Wednesday, October 28, 2020
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π Day (3/14/15) at the Maryland Science Center


Once again, the Maryland Science Center and the wonderful staff there helped celebrate π (Pi) Day, which falls on March 14 every year but this year has the added bonus of being in 2015, supplying the next two digits of the irrational number that represents the ratio between a circle’s circumference and diameter.

“π (1st 10,000 digits) in the Sky” on the planetarium dome, 360 digits per row

Events for kids included a show in the planetarium called “π in the Sky,” during which the presenter suggested that any possible sequence of digits you could think of existed somewhere in the digits of π. Many kids asked if their birthday was in the sequence, but because only the first 10,000 digits were displayed on the planetarium’s dome, the odds weren’t good that the digits would be visible.

However, one of the scientists on hand told them all exactly what decimal place of π their birthday’s digits started at. Because some of the requested sequences started at the millionth decimal place or higher, the announcements brought a few “Ah”s from the audience.

Most of what was shown had to do with patterns that could be seen in the first 10,000 digits. For example, the famous “Feynman Point,” named after theoretical physicist Richard Feynman, is a sequence of six 9s that begins at position 762 in the decimal representation of π. There’s no other digit that occurs six times in a row during the first 10,000 decimal places. Or five times in a row, for that matter.

Other π Day activities included a pie-eating contest, a π memorization contest, and the stringing along of the digits of π right up the main staircase.

“Baltimore Hoop Love” had kids of all ages dancing with circles.

Non-π-related stuff to do

The Maryland Science Center features lots for kids to explore, many exhibits being hands-on. This includes a dinosaur room where kids are encouraged to examine fossils and put together evidence to learn about dinosaurs.

A meat-eating and a much larger plant-eating dinosaur. Based on evidence, both lived in Maryland.

One of the most intriguing exhibits is the bed of nails: hundreds of nails support the weight of a person lying down on top of them. Because the nails make a nearly flat surface—and because the body is an amazing machine—no harm comes to the person lying on the bed of nails.

The more nails you use, the less painful it is to lie on the bed. Reduce the number to just one nail, as the parent of one young nail bed rider noted, and there would be much more pain involved.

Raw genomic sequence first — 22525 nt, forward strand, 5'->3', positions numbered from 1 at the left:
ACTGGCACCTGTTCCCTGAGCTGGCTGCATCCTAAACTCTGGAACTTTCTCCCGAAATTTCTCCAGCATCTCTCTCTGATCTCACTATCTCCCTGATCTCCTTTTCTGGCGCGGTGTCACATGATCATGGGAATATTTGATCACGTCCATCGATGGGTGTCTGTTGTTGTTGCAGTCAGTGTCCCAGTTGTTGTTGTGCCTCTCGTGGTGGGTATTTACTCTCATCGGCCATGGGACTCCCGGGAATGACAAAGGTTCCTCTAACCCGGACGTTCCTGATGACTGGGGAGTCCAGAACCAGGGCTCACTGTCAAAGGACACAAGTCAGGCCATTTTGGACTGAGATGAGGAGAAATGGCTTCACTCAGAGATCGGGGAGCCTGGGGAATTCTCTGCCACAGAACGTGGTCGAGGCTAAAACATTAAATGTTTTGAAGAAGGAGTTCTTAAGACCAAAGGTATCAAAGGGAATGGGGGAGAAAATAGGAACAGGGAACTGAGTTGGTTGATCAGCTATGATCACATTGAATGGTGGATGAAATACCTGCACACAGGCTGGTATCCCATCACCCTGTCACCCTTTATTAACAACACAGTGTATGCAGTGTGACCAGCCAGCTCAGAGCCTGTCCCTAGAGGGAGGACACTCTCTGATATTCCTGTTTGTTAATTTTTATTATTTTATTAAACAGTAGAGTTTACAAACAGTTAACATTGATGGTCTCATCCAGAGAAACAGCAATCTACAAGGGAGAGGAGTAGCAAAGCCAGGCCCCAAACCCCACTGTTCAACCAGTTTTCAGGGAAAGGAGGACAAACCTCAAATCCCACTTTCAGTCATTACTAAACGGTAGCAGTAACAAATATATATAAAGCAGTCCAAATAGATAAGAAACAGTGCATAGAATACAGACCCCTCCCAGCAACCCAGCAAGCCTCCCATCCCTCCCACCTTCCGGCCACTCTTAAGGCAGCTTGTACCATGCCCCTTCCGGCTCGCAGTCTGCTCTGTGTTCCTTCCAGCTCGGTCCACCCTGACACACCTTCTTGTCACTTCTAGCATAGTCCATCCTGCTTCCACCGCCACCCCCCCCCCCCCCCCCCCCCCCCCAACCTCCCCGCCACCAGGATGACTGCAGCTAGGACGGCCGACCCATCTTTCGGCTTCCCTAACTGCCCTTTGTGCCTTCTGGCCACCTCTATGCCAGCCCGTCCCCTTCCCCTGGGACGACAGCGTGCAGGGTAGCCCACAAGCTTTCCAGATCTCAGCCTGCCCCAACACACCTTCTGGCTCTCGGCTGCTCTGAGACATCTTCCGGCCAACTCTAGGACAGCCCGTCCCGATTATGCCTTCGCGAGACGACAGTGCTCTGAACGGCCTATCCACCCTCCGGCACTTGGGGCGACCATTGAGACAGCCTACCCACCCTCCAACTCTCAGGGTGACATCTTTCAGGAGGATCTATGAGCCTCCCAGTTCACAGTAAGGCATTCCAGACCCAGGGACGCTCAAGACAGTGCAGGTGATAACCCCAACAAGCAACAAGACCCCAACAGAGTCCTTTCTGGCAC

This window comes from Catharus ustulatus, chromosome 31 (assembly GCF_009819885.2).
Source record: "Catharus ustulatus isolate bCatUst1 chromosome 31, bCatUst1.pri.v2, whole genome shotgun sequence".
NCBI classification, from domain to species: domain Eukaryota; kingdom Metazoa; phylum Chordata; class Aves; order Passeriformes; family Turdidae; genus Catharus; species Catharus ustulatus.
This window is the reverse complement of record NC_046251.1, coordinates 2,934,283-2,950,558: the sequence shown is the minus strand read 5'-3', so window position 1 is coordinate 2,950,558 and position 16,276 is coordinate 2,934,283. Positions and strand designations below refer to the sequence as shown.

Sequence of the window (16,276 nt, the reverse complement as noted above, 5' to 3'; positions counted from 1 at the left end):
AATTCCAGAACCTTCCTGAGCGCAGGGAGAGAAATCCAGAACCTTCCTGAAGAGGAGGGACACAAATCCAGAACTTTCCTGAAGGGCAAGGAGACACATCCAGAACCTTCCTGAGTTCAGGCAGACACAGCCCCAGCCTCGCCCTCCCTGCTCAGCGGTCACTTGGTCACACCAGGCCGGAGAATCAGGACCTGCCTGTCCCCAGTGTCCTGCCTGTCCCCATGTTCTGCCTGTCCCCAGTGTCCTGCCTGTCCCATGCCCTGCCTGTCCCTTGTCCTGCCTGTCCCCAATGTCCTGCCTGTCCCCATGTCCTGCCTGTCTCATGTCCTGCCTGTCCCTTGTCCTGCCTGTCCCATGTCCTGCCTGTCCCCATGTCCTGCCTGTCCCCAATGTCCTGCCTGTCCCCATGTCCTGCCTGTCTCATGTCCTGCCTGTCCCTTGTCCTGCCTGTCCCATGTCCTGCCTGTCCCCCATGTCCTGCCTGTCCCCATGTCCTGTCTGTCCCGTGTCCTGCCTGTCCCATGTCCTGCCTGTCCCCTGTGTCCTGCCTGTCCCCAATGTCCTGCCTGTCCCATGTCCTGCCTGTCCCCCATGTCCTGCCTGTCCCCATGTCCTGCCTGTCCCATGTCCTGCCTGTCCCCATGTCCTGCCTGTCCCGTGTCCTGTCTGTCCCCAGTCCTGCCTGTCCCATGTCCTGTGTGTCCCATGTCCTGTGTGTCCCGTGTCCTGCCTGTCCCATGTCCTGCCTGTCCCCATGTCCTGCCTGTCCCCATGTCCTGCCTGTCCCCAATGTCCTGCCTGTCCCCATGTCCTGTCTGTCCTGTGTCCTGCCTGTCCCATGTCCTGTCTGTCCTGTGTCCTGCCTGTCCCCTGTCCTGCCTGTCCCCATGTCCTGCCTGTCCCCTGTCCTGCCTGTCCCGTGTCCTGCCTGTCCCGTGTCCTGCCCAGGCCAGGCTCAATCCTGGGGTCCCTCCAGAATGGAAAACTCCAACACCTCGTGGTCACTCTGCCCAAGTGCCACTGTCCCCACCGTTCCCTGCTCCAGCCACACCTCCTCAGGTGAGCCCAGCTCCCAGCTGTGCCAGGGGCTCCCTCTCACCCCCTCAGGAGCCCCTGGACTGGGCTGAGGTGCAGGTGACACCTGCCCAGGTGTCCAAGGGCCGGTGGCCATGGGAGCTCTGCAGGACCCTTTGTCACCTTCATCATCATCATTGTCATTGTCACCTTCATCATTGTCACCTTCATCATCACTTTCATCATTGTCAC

Even though this wasn’t pointed out, the bed of nails perhaps comes closest, among the center’s regular exhibits, to telling us something about the history of π.

As shown here, the more sides a polygon has, the more closely its perimeter approximates the circumference of the circle in which it’s inscribed. Here we see a big difference between the perimeter of a square and the circumference of the circle, but the difference becomes less with a pentagon, and still less with a hexagon.

Now we use, at left, a polygon with 20 sides, known as an icosagon. I took the liberty of drawing it next to, not inscribed in, the circle in this case, because the sides of the regular icosagon make nearly a perfect circle.

So, as with the bed of nails, where the more nails you use, the closer the surface of the bed of nails approximates a flat surface, the more sides you draw in the polygon, the closer its perimeter comes to the circumference of a circle.

Frequency of digits in π

One student asked during the “π in the Sky” program, “How many of each digit are in the first 10,000 digits of π?” The presenter didn’t know the answer, but the Mathematica software can supply it quickly. Using the command “N [ Pi, 10000 ],” we get the first 10,000 decimal places of π. Then, we treat the value as a string and have the computer count how many 0s there are, how many 1s, and so on.

Here are my results. At next year’s π Day celebration (3/14/16), whoever presents the “π in the Sky” show can answer, with certainty, that each of the 10 digits occurs about as often as any other digit among the first 10,000 decimal places of π.

  • 0: 968 occurrences
  • 1: 1026 occurrences
  • 2: 1021 occurrences
  • 3: 975 occurrences
  • 4: 1012 occurrences

  • 5: 1046 occurrences
  • 6: 1021 occurrences
  • 7: 969 occurrences
  • 8: 948 occurrences
  • 9: 1014 occurrences

Paul Katula
Paul Katula is the executive editor of the Voxitatis Research Foundation, which publishes this blog. For more information, see the About page.

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